Non-residents will have to pay a $150 fee to use indoor City of Prince Albert facilities and a $75 fee to use outdoor City facilities following the passing of two motions on the final day of budget meetings.
Council also passed a motion giving Prince Albert residents early registration to book swimming lessons. Both motions are subject to review by Administration, with the goal of implementing them in 2024.
Mayor Greg Dionne said the City maintains and operates several first class recreation centres and community clubs, which are paid for by Prince Albert taxpayers.
“We have attempted to work with the RMs in the past to discuss funding support for recreation facilities that their residents benefit from,” Dionne said in a press release. “Unfortunately, we did not receive a commitment so we are pursuing other options to protect the interests of our taxpayers who fund these facilities.”
Dionne said the City remains open to discussions with surrounding RMs if they are interested.
Budget meetings wrapped up late Thursday afternoon following a full day of meetings on Wednesday. The Daily Herald attempted to contact Reeves from the RM of Prince Albert and RM of Buckland following Thursday’s meeting, but were unsuccessful.
The City of Prince Albert pays roughly $6.58 million on recreation facilities and programming. That includes Alfred Jenkins Field House, the Art Hauser Centre, Frank J. Dunn Pool, the Kinsmen Water Park, and the Prince Albert Golf and Curling Centre.
“These are important services that families rely on, but they come at a cost and the operation is subsidized by Prince Albert taxpayers,” Dionne said.
Thursday’s budget meetings ended with a $2.55 million spending increase. That was down from the recommended $4.4 million increase proposed on Wednesday.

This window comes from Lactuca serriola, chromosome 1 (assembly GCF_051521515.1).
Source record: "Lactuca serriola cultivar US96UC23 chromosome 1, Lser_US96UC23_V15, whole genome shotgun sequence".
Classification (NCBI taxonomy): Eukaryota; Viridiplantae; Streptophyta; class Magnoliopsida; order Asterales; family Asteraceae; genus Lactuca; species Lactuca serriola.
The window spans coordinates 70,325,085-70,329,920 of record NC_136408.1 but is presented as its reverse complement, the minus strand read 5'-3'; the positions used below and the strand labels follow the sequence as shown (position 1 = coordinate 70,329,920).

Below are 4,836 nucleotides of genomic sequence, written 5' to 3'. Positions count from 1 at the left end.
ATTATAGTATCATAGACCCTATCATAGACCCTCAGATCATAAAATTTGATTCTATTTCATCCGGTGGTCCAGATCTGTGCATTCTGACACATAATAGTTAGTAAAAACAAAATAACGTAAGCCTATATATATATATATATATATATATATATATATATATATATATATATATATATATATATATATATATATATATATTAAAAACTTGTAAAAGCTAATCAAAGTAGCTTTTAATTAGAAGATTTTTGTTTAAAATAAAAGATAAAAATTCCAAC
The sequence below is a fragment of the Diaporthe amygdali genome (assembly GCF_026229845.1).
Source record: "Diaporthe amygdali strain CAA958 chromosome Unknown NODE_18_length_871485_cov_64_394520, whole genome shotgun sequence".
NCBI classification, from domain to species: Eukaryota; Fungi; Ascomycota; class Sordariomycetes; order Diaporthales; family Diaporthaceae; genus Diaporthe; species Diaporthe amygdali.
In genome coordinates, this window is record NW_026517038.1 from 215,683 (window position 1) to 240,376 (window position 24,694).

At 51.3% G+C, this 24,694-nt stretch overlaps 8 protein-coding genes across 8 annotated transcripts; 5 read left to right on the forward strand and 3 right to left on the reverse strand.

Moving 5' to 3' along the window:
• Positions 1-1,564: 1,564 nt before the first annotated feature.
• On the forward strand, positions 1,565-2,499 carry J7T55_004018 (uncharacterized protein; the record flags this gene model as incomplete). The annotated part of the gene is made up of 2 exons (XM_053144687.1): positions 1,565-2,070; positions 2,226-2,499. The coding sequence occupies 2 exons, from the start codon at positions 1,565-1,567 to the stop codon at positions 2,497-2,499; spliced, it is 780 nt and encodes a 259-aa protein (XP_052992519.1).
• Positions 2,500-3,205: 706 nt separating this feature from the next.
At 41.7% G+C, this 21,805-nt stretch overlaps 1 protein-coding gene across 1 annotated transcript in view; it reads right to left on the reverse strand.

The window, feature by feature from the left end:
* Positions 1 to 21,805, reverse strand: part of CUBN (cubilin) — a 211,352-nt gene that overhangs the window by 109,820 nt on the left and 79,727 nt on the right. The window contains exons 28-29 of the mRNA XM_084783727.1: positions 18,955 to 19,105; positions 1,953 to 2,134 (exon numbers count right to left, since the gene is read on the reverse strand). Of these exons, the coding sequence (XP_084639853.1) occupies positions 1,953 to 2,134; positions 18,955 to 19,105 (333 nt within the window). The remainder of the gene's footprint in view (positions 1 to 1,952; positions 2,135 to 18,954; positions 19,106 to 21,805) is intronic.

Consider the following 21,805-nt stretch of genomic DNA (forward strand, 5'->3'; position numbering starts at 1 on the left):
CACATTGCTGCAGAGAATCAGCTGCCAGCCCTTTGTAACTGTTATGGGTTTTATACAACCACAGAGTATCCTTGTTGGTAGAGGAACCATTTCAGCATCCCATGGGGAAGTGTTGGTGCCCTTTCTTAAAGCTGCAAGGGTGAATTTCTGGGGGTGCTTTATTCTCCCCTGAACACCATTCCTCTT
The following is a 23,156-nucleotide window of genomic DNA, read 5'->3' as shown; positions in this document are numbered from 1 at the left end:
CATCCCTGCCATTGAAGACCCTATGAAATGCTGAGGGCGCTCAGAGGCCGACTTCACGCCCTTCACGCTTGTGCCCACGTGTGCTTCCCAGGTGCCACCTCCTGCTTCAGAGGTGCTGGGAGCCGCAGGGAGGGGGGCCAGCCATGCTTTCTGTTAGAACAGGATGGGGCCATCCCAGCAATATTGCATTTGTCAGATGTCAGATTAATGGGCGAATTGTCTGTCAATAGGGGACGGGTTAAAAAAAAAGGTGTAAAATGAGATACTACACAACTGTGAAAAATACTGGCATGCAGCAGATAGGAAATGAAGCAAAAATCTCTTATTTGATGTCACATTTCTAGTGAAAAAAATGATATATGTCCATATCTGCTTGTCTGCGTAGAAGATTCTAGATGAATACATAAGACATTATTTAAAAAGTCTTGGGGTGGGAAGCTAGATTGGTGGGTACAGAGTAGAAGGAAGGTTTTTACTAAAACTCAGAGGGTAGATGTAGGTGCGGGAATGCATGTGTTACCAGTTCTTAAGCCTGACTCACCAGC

Prince Albert City Manager Sherry Person said the City faces serious financial pressures, with salaries, wages, and benefits being a major driver of costs. The City will spend roughly $2.5 million on those items in 2024. That includes a three per cent CUPE wage increase, and a 2.9 per cent council wage increase.
“These expenses are fixed and therefore create real challenges for Administration when proposing a budget that balances the need for growth, investment and improvement and keeping tax rates to a minimum,” Person said in a press release.
The City will spend roughly 29 per cent of its total budget on policing and security. That includes $759,000 in additional spending to implement 45 recommendations made in an independent review completed earlier this year.
The City has also received approval for a Federal Building Safer Communities grant, which will allow them to hire a new wellness coordinator who can assist in addressing social issues.
“Cities are facing a crisis when it comes to homelessness, policing and social issues. We are simply not supported enough and particularly in Prince Albert where we face unique circumstances,” Dionne said. “We continue to work with the provincial government to discuss what options are available to increase support.”
The 2024 budget also includes $4.4 million for the City’s annual paving program, an additional $150,000 to replace the Midtown Community Club Centre Playground and Spray Park, and $60,000 to rebuild park pathways at Midtown Playground, Cook Drive, Lake Estates, and AC Howard Park.
Budget recommendations will be forwarded to a December council meeting for final approval.